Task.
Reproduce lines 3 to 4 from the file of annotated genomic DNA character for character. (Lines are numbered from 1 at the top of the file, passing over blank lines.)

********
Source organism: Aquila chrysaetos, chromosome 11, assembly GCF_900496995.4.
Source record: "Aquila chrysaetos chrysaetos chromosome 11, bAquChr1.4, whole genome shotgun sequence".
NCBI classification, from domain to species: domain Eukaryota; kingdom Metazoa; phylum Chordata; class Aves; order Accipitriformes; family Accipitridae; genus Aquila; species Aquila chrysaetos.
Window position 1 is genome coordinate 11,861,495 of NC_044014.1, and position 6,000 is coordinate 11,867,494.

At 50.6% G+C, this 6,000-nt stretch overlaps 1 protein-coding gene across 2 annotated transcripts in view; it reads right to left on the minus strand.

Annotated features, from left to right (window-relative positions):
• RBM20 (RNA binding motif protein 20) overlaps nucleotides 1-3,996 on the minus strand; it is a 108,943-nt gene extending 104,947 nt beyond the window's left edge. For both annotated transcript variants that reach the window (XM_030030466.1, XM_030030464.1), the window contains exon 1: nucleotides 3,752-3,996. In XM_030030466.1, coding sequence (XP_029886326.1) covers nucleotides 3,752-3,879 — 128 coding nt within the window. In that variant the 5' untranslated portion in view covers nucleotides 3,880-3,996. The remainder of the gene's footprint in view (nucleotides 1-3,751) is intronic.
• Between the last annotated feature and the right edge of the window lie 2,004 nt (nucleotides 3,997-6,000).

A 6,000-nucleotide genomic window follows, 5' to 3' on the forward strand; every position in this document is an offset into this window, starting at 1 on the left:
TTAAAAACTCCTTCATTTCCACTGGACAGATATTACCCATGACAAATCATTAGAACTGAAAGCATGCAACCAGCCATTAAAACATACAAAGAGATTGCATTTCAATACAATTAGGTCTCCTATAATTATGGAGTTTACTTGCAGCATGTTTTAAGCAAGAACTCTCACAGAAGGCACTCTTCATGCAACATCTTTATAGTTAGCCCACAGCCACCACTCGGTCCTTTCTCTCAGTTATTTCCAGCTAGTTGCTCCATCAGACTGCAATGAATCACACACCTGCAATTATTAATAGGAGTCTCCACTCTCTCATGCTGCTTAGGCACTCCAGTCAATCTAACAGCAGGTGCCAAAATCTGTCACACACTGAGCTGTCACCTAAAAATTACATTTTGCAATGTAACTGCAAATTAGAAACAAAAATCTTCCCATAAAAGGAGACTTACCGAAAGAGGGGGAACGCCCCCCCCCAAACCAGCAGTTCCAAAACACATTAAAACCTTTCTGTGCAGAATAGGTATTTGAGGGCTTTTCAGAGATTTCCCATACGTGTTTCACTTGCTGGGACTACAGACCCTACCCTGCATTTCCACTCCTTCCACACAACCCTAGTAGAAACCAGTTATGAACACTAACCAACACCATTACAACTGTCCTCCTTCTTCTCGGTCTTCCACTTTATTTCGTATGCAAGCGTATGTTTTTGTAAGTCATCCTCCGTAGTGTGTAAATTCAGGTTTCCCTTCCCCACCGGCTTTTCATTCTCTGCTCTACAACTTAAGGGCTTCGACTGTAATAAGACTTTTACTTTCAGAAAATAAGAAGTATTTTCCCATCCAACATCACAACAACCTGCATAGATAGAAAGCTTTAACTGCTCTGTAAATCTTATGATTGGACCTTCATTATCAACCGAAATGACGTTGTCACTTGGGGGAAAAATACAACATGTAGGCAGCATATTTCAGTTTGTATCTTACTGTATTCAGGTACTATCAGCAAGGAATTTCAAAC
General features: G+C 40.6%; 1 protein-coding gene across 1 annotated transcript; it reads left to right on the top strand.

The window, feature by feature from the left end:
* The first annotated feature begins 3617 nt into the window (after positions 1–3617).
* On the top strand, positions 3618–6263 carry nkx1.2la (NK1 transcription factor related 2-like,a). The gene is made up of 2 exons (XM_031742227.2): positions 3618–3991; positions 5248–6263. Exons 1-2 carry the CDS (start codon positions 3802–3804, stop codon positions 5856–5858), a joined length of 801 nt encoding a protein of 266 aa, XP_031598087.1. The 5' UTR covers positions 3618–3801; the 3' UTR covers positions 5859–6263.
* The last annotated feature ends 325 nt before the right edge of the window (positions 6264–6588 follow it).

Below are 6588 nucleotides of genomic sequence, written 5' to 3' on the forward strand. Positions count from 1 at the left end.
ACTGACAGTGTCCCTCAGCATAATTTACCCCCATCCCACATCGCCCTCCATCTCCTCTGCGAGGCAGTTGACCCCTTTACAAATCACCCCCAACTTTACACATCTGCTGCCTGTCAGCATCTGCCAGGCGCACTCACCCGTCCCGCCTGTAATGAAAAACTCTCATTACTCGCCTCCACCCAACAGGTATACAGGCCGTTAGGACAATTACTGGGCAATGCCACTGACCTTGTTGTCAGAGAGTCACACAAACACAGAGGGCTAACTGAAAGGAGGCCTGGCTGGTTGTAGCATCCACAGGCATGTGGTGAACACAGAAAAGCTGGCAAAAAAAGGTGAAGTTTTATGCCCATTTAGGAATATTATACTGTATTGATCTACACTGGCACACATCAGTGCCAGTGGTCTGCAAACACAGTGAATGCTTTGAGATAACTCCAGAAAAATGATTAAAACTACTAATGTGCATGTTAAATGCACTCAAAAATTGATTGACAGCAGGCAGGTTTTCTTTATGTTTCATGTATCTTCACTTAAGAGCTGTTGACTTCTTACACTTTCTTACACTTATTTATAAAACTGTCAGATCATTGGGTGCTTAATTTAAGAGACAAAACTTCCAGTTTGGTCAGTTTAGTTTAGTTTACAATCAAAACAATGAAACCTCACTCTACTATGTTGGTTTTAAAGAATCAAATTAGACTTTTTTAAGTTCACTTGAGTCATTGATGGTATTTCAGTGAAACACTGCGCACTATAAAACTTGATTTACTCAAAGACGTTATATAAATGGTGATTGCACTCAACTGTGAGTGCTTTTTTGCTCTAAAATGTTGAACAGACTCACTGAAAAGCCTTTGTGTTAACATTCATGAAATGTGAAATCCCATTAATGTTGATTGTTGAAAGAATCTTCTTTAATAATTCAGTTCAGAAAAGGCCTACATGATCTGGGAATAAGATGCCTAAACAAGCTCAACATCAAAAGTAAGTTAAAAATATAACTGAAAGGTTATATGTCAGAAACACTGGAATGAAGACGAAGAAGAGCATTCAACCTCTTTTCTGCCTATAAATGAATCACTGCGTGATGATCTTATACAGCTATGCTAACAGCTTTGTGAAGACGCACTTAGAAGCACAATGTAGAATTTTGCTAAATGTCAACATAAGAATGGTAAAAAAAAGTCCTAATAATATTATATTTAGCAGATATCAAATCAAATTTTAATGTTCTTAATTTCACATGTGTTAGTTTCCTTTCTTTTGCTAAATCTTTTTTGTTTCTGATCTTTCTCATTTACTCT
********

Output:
NCBI classification, from domain to species: domain Eukaryota; kingdom Metazoa; phylum Chordata; class Aves; order Accipitriformes; family Accipitridae; genus Aquila; species Aquila chrysaetos.
Window position 1 is genome coordinate 11,861,495 of NC_044014.1, and position 6,000 is coordinate 11,867,494.